I was getting out of my car recently and happened to glance down at the hardy succulents lining my driveway. It was mid-March and they had already started pushing up through the hard ground. These guys come back early every spring, no matter what this harsh Midwest climate throws at them in the winter and regardless of how I ignore them in the heat of the summer.
I think one of the reasons they are so cold-tolerant and drought-resistant is the way they’re designed. Look closely:
The leaves open upward and overlap each other, forming a cup-like shape. Do you see the droplets of water that have been caught within them? From there the moisture slowly seeps down into the heart of the plant where it will be stored until it’s needed in the dry season ahead.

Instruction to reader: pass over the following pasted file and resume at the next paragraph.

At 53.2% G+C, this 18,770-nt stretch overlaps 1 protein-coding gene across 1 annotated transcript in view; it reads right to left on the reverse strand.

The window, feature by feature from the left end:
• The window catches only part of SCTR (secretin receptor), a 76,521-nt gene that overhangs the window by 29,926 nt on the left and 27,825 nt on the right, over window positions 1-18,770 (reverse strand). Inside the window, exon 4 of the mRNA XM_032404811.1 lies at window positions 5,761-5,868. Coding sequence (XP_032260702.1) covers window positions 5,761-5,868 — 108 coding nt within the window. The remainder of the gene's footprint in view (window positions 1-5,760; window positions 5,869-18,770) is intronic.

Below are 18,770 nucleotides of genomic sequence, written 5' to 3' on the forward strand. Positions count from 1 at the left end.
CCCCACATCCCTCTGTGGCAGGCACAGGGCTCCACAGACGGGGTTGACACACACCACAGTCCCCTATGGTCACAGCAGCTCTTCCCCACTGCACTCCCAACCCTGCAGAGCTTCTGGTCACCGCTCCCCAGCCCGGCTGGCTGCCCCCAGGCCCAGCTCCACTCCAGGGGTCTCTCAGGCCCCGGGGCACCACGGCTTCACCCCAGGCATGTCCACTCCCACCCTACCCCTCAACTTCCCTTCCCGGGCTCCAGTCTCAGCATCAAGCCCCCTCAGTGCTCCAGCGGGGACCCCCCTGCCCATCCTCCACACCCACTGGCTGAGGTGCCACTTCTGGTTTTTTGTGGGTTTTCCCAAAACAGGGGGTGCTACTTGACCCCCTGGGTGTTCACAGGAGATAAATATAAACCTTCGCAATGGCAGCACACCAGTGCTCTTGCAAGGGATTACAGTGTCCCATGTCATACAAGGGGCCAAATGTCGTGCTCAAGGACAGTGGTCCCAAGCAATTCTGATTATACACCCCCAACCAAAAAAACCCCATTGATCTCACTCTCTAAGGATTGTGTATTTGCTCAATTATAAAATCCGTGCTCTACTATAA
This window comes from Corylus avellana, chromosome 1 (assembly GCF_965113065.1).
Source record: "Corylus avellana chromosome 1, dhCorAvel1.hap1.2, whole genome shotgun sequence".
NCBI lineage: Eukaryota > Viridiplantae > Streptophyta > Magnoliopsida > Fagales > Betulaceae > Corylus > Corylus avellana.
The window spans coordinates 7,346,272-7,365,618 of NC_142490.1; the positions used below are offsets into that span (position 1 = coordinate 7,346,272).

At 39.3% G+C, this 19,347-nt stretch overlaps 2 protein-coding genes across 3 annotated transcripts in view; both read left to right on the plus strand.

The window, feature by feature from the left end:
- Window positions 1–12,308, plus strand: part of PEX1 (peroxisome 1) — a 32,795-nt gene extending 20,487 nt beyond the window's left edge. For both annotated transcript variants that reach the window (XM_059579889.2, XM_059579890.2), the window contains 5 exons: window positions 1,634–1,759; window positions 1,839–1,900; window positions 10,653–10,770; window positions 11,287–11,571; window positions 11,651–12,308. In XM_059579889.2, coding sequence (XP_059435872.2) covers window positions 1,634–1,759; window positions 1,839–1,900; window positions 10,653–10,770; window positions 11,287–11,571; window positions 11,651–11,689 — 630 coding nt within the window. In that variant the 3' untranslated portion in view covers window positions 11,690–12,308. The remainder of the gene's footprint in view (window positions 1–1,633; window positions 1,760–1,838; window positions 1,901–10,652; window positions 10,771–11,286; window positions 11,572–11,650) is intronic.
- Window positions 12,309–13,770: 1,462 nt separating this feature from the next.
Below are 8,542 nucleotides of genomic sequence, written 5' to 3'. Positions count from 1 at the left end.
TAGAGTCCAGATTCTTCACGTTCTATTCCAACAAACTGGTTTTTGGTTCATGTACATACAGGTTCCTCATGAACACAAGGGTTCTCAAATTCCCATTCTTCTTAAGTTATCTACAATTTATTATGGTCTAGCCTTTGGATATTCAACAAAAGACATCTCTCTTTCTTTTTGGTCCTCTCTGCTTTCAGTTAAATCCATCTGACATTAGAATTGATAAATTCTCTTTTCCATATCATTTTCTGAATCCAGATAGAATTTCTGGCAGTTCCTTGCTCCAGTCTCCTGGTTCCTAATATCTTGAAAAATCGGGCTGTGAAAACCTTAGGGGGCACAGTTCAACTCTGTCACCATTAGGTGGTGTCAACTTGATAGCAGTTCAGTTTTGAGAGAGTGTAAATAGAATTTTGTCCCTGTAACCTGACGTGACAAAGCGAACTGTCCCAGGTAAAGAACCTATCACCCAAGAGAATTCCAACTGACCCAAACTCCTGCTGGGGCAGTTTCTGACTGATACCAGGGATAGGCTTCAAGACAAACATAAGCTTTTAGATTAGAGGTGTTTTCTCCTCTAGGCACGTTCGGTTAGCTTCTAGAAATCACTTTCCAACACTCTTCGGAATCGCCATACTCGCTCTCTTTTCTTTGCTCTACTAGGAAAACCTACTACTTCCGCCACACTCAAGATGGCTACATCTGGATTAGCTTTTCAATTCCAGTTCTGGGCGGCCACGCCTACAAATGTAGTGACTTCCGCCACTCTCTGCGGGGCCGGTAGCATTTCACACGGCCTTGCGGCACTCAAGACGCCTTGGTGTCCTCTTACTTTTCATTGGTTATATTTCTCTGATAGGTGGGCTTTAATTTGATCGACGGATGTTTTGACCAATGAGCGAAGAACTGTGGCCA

I’m reminded that we, too, can catch water in cupped hands. We fit our palms and fingers together like this tiny succulent and hold them under a faucet or scoop them down into a creek. Most of us learned this as children, when it was a form of play. Unlike the plant, for us it’s just a temporary measure, but in a pinch you can sure grab a little and maybe slurp it or splash it, just like when you were a kid.
Cupped hands, like cupped leaves, seem to me a metaphor for prayer.
I see in them a picture of emptiness that needs to be filled, a gesture of acknowledging the Source. As the plant reaches up to absorb the moisture it needs, we offer up our empty hands asking — maybe begging — for what sustains us, too.
God designed these humble plants perfectly to collect what they need to survive; He knows what the seasons will bring. And He does the same for us.
He invites us to come to Him any time — all the time — confessing our emptiness, acknowledging that He is the One who nourishes, anticipating an outpouring of His generosity. We don’t need a bucket, just humble hands cupped in prayer.
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